Excellent 2001 video documentary of the Detroit Scene from 2001. Features the White Stripes (of course) along with Mick Collins of The Dirtbombs and half a dozen other faces of the time.

Mick Collins has the best laugh in rock music. It makes you happy even though most of the time he's doing Deep Thinking. (So follow him on Twitter  !) Among the others featured is Arthur Dottweiler, who was the White Stripes manager at the time (in the same sense that Jack White and Meg White were brother and sister at the time). I love Arthur Dottweiler for some reason and he can manage me any time he likes. (The names Dottweiler/Dattwyler/Tutwiler are some of my favorite names too. Dr. Ray Dattwyler is a Lyme Disease researcher which means he's tangentially related to Peromyscus; Tutwiler is the city in Mississippi where W. C. Handy first encountered the Blues.)

Anyway, that's nothing to do with this documentary which is all about the time when Detroit was an organically happening place. Makes me wish I had a time machine and some spare air miles.

13 minutes 

Thursday, March 01, 2018

Las Vegas Strippers Accept Bitcoin via QR Tattoos

I know this sounds like the fyootcher, but it's not actually the real future until someone's thought of a way to hack it or 'disrupt' it or 'disintermediate' it to their advantage.
I shall expect to see *that* headline tomorrow.

The Kills and Jack White: Two new songs in one day

It's our lucky day: two new songs at once.

Over and Over and Over, from Jack White's forthcoming album Boarding House Reach and The Kills' List of Demands.

The Kills: List of Demands - a cover of the Saul Williams' song

Jack White: Over and Over and Over

The Kills are leaning a bit on the MOR side for me, but it's an excellently produced track that will sound good for hundreds of listens, and the video is memorable. I still want to be Alison when I grow up. The Jack White track brings the riffage, and the lyrics (that I can make out) are pretty deep, but overall I'm not quite as taken with it. The backing singers sound bolted on, like an aftermarket spoiler on a street car. And the bongos. Man, what's with the bongos? I assume he can afford an Amen Break sample like everybody else.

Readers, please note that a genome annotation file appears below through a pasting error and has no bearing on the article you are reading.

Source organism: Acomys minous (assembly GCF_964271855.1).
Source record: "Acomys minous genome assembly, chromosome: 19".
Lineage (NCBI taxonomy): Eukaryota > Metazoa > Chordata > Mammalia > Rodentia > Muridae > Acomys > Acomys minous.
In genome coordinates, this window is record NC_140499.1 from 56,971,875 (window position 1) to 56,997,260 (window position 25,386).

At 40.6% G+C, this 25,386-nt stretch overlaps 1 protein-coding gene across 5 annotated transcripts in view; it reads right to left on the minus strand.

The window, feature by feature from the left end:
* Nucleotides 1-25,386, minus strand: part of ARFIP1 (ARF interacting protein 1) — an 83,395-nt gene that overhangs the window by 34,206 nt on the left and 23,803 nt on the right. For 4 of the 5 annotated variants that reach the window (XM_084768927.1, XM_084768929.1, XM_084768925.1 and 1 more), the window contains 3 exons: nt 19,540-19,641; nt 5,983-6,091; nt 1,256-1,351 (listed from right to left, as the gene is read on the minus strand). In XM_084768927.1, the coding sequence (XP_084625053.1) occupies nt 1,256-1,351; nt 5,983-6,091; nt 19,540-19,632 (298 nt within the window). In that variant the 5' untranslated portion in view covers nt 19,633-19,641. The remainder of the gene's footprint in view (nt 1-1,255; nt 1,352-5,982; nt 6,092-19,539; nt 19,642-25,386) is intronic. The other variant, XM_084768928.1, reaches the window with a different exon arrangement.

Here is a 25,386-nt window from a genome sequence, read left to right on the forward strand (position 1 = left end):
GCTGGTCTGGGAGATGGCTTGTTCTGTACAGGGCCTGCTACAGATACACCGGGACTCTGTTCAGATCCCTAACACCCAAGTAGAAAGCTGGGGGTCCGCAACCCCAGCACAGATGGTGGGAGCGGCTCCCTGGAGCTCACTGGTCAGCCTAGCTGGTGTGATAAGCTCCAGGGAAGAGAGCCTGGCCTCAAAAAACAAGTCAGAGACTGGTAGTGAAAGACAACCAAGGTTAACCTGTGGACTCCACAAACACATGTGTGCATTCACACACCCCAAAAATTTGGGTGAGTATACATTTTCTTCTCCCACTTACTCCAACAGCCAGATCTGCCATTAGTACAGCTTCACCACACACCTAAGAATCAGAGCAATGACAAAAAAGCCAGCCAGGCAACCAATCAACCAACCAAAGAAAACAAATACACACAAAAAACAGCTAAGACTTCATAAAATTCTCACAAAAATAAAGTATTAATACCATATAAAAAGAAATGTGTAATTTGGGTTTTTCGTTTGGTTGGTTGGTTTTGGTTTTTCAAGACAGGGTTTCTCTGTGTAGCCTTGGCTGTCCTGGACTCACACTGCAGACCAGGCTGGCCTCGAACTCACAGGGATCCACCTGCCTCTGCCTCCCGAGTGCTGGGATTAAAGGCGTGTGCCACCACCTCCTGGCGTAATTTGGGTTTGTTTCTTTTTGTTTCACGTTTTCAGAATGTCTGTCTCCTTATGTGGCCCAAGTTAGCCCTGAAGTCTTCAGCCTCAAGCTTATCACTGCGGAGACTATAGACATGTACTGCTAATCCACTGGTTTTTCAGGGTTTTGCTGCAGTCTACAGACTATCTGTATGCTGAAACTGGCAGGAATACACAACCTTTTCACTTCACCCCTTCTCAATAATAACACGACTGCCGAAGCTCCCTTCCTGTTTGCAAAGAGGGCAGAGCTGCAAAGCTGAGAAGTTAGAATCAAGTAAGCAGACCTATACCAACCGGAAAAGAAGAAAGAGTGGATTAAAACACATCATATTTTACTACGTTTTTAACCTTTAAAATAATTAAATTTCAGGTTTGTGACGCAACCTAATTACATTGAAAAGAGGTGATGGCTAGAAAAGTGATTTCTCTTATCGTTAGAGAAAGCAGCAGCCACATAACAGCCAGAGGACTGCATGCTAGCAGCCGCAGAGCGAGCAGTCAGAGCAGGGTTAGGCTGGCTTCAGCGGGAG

Wednesday, February 28, 2018

The House on the Hill Opposite

This week is the week the house on the hill opposite lights up at dawn.

This week, February 2018

Previously on the hill, February 2016

It doesn't change much. I still don't think it's occupied. The dumper truck was there for years, but it's gone now.  Today we just have some sort of beam propped up against the front. Palm trees on the top are better trimmed but the weed-whacking seems to have gotten out of hand. Whoever put up that orange construction fencing hasn't bothered to take it down yet.

But boy, does it glow at dawn.

Wednesday, February 21, 2018

Altered Carbon (TV 2018, Review)

I read Altered Carbon, the book by Richard Morgan, several years ago and enjoyed it a lot. Detective or Noir is not my favorite genre, but Morgan's future has a new twist that makes the slog for clues a bit more interesting than usual. The twist is, in the future, everyone is fitted with a recorder in the back of their neck, a 'stack' that encodes sufficient information that if they're killed, the stack can be used to reboot them with all their memories intact in a new body, called a 'sleeve'.

There's a few rules about resleeving. It's a long time since I read the book, but in the series these include the fairly obvious rule that if the death involves blunt trauma to the back of the neck and the stack is damaged, you're really dead. If your religion is on file as not permitting resleeving, you're dead (even if you are a witness to a murder). No coming back. Also if you're really rich, you can have your information beamed to a remote storage site at intervals, and in that case, even if your stack is damaged during your death, you can be rebooted with your memory current up to the time of the last back-up. It's not stated why every person on earth and beyond can have a stack but only a few billionaires can have a back-up. But, moving briskly along, there are also rules about sleeves, such as how you obtain a vacant body to be resleeved in.